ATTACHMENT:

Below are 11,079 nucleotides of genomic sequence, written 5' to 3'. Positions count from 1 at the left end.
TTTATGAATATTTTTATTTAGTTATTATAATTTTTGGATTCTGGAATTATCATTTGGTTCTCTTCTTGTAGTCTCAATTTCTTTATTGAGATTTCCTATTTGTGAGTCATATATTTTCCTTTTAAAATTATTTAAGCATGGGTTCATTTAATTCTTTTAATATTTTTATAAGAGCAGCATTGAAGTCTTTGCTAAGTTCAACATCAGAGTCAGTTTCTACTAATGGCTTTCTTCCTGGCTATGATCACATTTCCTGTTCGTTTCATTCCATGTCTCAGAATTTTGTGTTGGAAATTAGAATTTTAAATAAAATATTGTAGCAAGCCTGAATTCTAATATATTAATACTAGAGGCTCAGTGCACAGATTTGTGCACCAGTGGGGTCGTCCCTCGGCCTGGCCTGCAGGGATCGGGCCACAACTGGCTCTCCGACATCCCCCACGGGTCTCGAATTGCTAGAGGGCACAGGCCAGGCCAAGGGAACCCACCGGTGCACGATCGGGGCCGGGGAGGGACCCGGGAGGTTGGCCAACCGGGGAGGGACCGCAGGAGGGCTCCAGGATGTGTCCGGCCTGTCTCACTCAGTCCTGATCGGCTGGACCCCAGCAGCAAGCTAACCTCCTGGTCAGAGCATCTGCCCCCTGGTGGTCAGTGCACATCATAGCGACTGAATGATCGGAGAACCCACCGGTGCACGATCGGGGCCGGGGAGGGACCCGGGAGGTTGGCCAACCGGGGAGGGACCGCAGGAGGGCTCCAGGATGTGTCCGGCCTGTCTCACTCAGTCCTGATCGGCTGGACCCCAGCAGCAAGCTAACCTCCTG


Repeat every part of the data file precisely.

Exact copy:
Below are 11,079 nucleotides of genomic sequence, written 5' to 3'. Positions count from 1 at the left end.
TTTATGAATATTTTTATTTAGTTATTATAATTTTTGGATTCTGGAATTATCATTTGGTTCTCTTCTTGTAGTCTCAATTTCTTTATTGAGATTTCCTATTTGTGAGTCATATATTTTCCTTTTAAAATTATTTAAGCATGGGTTCATTTAATTCTTTTAATATTTTTATAAGAGCAGCATTGAAGTCTTTGCTAAGTTCAACATCAGAGTCAGTTTCTACTAATGGCTTTCTTCCTGGCTATGATCACATTTCCTGTTCGTTTCATTCCATGTCTCAGAATTTTGTGTTGGAAATTAGAATTTTAAATAAAATATTGTAGCAAGCCTGAATTCTAATATATTAATACTAGAGGCTCAGTGCACAGATTTGTGCACCAGTGGGGTCGTCCCTCGGCCTGGCCTGCAGGGATCGGGCCACAACTGGCTCTCCGACATCCCCCACGGGTCTCGAATTGCTAGAGGGCACAGGCCAGGCCAAGGGAACCCACCGGTGCACGATCGGGGCCGGGGAGGGACCCGGGAGGTTGGCCAACCGGGGAGGGACCGCAGGAGGGCTCCAGGATGTGTCCGGCCTGTCTCACTCAGTCCTGATCGGCTGGACCCCAGCAGCAAGCTAACCTCCTGGTCAGAGCATCTGCCCCCTGGTGGTCAGTGCACATCATAGCGACTGAATGATCGGAGAACCCACCGGTGCACGATCGGGGCCGGGGAGGGACCCGGGAGGTTGGCCAACCGGGGAGGGACCGCAGGAGGGCTCCAGGATGTGTCCGGCCTGTCTCACTCAGTCCTGATCGGCTGGACCCCAGCAGCAAGCTAACCTCCTG